Generally, shares will not fall within the scope of the Regulations. One exception is in relation to building society deferred shares. To the extent building society deferred shares qualify as Additional Tier 1, such shares will be treated as a loan relationship, thereby enabling deductions to be claimed by building society issuers in respect of the return on such shares.

To address concerns that interest payments in respect of Additional Tier 1 or Tier 2 securities under CRD IV could, given the inclusion of certain equity like features, fall to be regarded as nondeductible distributions for UK tax purposes, the Regulations state that payments in respect of such securities (other than a repayment of principal) will be treated as payments of interest in respect of a loan relationship.

Withholding Tax and Stamp Taxes

Helpfully, the Regulations introduce two new exemptions in relation to Additional Tier 1 or Tier 2 securities under CRD IV: a new withholding tax exemption for payments of interest in respect of such securities and an exemption from all stamp duties (including stamp duty reserve tax) on transfer of such securities.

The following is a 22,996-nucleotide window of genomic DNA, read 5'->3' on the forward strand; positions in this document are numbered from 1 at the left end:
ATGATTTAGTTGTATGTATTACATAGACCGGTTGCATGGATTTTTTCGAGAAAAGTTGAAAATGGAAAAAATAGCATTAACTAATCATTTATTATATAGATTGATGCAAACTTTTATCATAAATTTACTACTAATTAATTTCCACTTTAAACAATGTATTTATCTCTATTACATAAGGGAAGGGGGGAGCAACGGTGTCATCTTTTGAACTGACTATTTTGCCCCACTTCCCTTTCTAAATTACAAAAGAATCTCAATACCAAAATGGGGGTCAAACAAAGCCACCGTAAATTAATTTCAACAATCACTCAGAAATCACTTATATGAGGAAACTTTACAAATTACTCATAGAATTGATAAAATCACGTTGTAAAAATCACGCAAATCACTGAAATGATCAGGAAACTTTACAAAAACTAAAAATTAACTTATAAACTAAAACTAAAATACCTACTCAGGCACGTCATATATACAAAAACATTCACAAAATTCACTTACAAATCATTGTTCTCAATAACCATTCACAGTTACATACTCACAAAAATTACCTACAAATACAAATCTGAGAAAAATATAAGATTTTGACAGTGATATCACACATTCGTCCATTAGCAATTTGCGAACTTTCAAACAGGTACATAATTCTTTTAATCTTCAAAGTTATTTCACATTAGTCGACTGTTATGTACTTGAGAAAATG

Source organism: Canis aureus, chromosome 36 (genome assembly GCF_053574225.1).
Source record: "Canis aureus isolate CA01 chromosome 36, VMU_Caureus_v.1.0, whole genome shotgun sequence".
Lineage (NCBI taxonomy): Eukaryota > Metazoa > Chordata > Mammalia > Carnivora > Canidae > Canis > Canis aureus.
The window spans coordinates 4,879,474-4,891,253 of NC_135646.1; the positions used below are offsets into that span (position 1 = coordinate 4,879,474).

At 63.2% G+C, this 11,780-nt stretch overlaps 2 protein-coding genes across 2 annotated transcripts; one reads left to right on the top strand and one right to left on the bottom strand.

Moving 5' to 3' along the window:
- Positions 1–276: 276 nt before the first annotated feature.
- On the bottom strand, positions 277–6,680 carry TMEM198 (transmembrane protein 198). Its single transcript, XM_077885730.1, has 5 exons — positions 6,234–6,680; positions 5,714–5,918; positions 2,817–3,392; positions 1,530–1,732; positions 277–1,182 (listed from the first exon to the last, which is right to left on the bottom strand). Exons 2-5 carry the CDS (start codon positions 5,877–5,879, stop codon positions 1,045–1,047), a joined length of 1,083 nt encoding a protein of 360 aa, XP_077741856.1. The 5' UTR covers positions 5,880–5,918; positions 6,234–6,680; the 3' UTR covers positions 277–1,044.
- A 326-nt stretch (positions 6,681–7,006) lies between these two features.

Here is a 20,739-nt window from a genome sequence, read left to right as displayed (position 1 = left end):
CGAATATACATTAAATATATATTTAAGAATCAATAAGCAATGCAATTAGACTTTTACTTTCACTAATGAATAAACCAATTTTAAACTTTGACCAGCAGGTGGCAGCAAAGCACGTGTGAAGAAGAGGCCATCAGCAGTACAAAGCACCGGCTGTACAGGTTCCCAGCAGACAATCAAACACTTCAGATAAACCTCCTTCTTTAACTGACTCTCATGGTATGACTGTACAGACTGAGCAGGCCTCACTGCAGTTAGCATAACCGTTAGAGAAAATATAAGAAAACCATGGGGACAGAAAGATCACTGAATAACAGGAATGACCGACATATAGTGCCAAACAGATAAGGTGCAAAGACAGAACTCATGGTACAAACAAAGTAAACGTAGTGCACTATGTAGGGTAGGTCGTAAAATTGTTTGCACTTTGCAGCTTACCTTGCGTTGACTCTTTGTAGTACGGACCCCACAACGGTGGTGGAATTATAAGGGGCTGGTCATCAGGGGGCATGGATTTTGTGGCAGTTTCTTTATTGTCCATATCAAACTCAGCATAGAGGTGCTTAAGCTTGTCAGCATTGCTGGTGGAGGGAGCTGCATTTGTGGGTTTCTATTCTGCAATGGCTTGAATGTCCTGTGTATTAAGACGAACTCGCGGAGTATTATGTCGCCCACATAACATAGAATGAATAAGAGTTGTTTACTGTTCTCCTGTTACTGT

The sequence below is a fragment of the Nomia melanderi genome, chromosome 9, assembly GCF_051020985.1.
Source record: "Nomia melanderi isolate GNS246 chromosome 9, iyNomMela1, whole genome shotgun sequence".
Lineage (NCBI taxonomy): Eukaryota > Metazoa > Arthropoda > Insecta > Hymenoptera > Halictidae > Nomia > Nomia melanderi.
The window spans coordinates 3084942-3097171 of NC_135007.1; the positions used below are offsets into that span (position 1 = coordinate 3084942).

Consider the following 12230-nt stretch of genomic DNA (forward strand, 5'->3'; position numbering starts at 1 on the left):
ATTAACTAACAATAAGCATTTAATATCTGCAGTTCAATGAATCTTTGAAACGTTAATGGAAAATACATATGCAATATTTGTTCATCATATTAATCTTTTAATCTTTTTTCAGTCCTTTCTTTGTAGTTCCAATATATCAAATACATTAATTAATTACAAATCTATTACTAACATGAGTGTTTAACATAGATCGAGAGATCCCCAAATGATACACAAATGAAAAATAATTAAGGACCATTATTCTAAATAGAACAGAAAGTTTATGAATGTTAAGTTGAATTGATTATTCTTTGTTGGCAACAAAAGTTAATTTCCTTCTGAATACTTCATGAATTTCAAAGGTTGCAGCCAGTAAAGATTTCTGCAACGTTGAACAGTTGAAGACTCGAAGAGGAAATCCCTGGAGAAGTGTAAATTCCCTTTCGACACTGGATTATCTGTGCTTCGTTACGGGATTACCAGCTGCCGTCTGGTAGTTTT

The pre-existing quoted Eurobond exemption would typically have been relied upon in order to address UK withholding tax concerns in respect of interest payments on such securities. In contrast, the new withholding tax exemption contained in the Regulations is generous in that it does not require the Additional Tier 1 or Tier 2 security in question to be listed on a recognised stock exchange, and it could also potentially benefit parent undertaking issuers of such securities.

Credits and Debits Arising in Respect of Loss Absorption Mechanisms

The inclusion of loss absorption features within the terms of a regulatory capital security (for example, a temporary or permanent write down of an Additional Tier 1 security or a conversion mechanism into Common Equity Tier 1 on the occurrence of certain triggers) and the future introduction of a statutory bail-in regime gives rise to the possibility of accounting debits and credits arising to both the issuer of, and the investor in, such securities, which would also need to be taken into account for tax purposes.

The Regulations address this issue by providing that no credit or debit is required to be brought into account under the loan relationship rules as a result of a temporary or permanent write down of the regulatory capital securities, on a conversion into Common Equity Tier 1, or on a write up of such a security that was previously written down.